Regardless of the diet selected for weight loss, it is imperative to account for any table scraps or treats when calculating daily caloric needs for weight loss. In one study of 61 owners and their dogs, 59% of dogs were fed table scraps, which accounted for 21% of their daily caloric intake.

Increasing energy expenditure by increasing physical activity is an integral component of most weight loss programs. Using puzzle feeders, playing fetch or catch, leash walks, and swimming are just some of the many ways to introduce exercise to dogs. Physical training programs have been shown to be effective for overweight dogs and are offered by some physical therapy and rehabilitation programs. However, one study reported that dietary caloric restriction was more effective than increasing physical activity for controlled weight loss. Thus, increasing physical activity alone is unlikely to promote sufficient weight loss. Dietary changes are needed as well.

Preventing obesity is very important for the overall health of companion animals. Numerous steps can be taken to prevent it and its complicating factors.

After dogs are spayed or neutered, decreased basal metabolic rate; decreased activity; and increased food intake all contribute to increased risk for obesity. One study cited that a 30% reduction in daily caloric intake after surgery was needed to avoid excessive weight gain.

Accurately measuring/calculating daily caloric intake is necessary to prevent obesity. Use standard measuring cups or a kitchen food scale to control the amount of food offered. Use of smaller bowls and specific measuring cups may also help control portions.  Free feeding is not recommended.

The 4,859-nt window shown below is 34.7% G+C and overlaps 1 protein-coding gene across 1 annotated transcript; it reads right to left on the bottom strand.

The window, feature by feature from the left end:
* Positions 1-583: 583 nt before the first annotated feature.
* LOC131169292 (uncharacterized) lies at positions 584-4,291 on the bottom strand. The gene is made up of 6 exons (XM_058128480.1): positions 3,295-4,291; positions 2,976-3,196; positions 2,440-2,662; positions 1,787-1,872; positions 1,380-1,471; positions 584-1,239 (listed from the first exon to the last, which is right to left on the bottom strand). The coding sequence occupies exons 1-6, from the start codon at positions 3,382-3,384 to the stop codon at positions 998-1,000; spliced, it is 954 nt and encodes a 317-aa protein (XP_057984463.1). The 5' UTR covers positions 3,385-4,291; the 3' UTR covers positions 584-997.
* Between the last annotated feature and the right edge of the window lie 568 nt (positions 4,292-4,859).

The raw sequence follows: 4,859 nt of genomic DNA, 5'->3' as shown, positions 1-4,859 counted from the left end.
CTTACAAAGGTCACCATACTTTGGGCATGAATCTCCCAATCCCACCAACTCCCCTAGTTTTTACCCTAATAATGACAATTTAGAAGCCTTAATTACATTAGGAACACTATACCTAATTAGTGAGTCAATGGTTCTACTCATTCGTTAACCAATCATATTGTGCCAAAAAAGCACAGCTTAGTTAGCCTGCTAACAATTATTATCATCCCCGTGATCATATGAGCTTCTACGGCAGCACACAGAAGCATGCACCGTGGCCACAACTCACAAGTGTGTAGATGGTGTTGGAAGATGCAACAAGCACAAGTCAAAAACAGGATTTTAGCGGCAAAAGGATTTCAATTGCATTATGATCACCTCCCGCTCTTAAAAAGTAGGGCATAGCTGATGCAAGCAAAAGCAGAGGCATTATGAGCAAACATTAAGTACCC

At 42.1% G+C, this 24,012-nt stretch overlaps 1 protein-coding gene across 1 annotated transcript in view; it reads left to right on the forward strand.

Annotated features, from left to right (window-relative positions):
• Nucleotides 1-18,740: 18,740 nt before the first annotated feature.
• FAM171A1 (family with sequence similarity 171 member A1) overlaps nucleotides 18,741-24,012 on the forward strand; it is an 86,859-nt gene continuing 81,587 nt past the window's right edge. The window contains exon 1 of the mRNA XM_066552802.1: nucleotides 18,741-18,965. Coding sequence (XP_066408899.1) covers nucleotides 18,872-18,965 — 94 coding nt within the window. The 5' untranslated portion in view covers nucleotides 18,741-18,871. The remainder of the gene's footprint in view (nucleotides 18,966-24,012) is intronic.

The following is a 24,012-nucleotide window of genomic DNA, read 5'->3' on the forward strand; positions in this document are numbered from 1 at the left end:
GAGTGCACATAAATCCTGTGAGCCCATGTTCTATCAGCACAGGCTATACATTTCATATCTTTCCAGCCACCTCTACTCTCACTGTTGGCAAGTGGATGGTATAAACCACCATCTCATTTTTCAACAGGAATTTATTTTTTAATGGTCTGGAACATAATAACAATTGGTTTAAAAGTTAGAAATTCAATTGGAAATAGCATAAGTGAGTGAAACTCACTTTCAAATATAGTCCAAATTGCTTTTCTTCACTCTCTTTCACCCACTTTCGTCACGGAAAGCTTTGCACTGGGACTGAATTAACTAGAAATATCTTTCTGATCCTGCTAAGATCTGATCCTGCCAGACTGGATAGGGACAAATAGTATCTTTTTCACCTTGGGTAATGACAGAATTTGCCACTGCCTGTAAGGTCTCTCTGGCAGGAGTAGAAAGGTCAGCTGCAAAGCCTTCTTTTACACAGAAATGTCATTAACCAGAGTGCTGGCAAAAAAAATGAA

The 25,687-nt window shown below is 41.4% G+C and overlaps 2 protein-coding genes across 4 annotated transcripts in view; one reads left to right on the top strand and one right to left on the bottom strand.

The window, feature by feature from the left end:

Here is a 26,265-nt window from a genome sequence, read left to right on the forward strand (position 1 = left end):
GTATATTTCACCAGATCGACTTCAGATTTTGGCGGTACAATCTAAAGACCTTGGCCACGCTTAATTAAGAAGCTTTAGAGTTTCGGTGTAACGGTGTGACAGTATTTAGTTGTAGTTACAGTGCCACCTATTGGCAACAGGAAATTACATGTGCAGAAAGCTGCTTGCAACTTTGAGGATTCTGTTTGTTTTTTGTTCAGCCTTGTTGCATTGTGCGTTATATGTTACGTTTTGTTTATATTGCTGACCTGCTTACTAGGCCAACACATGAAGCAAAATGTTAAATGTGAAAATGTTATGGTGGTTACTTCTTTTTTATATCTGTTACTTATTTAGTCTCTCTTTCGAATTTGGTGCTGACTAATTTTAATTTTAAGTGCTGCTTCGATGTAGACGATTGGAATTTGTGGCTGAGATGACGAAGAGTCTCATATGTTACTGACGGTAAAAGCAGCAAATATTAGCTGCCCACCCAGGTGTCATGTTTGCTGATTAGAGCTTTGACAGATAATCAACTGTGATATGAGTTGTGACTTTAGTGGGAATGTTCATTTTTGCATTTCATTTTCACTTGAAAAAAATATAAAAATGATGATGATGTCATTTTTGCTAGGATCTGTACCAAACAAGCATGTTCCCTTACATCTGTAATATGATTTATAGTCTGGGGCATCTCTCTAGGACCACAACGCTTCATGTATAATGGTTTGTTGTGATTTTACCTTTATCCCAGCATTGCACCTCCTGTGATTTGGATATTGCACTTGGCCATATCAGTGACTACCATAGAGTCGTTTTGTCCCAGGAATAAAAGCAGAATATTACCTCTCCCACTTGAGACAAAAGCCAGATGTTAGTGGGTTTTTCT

Once you have your goal weight, your veterinarian will also help you determine your dog’s current food intake; this includes the type of food they eat, the amount they receive, how often they are fed (2-3 times per day, free feeding, etc.), and the number of treats or extra food they are given. Feeding your pet’s daily ration over 2-3 isolated meals throughout the day is a great strategy to make it easier to monitor their intake.

Also, eliminating treats, especially human food, is another easy way to cut out unnecessary calories. Try to keep treats to ≤10% of daily total calories and consider using lower calorie treats instead.  We know treats can be important for training and bonding, so you can use some of their daily ration of dog food as treats throughout the day if this is something that you do not want to give up.  Many veterinarians will also recommend switching to a therapeutic weight loss diet that is designed to ensure that your dog still gets all the nutrients that they need but with fewer calories.

In addition to regulating their food intake, making some lifestyle changes to increase your dog’s daily activity is another important step in the weight loss journey, as it will help them burn some extra calories. Simple activities like short walks, play dates, romps in the dog park, and throwing fetch in the backyard a few times a day can be extremely beneficial for meeting your dog’s weight loss goals and keeping the weight off in the future. Regular exercise promotes maintenance of lean muscle mass while expending energy. Once your dog has returned to their ideal body weight, it is important to maintain some of these lifestyle changes so they can maintain that weight that you both have worked so hard to obtain.

Although it may seem somewhat minor due to the large number of dogs that are affected, obesity is a serious disease that can lead to a lot of other major health problems in our four-legged friends. Fortunately, as owners, we can make some simple dietary and lifestyle changes to help our dogs maintain a healthy weight that will increase not only the length but also the quality of their life. Some of these changes can be difficult for both you and your dog to adjust to, but if you stick to your plan and work with your veterinarian, it will certainly be worth it.

Linda Lewiston, DVM
With Amanda McWreath, Veterinary Student Class of 2023